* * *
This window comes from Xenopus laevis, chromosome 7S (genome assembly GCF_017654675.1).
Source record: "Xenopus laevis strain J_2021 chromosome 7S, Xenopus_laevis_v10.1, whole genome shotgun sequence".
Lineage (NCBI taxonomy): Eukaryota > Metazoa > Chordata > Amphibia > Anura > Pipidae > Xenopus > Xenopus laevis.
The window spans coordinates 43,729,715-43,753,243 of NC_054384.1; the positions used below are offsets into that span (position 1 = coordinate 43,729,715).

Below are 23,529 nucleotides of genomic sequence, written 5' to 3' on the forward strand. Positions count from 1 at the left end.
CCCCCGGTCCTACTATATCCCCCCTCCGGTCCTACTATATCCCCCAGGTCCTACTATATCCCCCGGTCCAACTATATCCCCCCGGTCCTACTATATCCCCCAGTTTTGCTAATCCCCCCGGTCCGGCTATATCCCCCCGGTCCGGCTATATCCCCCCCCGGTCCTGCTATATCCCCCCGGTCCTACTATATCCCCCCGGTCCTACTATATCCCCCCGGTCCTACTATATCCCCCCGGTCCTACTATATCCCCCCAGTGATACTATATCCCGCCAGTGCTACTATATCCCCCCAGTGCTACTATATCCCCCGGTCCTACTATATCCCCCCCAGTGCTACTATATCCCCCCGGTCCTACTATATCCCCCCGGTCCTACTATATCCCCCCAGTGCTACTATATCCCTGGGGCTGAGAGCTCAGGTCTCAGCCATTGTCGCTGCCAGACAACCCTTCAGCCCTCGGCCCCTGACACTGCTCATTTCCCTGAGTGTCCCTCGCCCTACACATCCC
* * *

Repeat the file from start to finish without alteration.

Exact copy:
This window comes from Xenopus laevis, chromosome 7S (genome assembly GCF_017654675.1).
Source record: "Xenopus laevis strain J_2021 chromosome 7S, Xenopus_laevis_v10.1, whole genome shotgun sequence".
Lineage (NCBI taxonomy): Eukaryota > Metazoa > Chordata > Amphibia > Anura > Pipidae > Xenopus > Xenopus laevis.
The window spans coordinates 43,729,715-43,753,243 of NC_054384.1; the positions used below are offsets into that span (position 1 = coordinate 43,729,715).

Below are 23,529 nucleotides of genomic sequence, written 5' to 3' on the forward strand. Positions count from 1 at the left end.
CCCCCGGTCCTACTATATCCCCCCTCCGGTCCTACTATATCCCCCAGGTCCTACTATATCCCCCGGTCCAACTATATCCCCCCGGTCCTACTATATCCCCCAGTTTTGCTAATCCCCCCGGTCCGGCTATATCCCCCCGGTCCGGCTATATCCCCCCCCGGTCCTGCTATATCCCCCCGGTCCTACTATATCCCCCCGGTCCTACTATATCCCCCCGGTCCTACTATATCCCCCCGGTCCTACTATATCCCCCCAGTGATACTATATCCCGCCAGTGCTACTATATCCCCCCAGTGCTACTATATCCCCCGGTCCTACTATATCCCCCCCAGTGCTACTATATCCCCCCGGTCCTACTATATCCCCCCGGTCCTACTATATCCCCCCAGTGCTACTATATCCCTGGGGCTGAGAGCTCAGGTCTCAGCCATTGTCGCTGCCAGACAACCCTTCAGCCCTCGGCCCCTGACACTGCTCATTTCCCTGAGTGTCCCTCGCCCTACACATCCC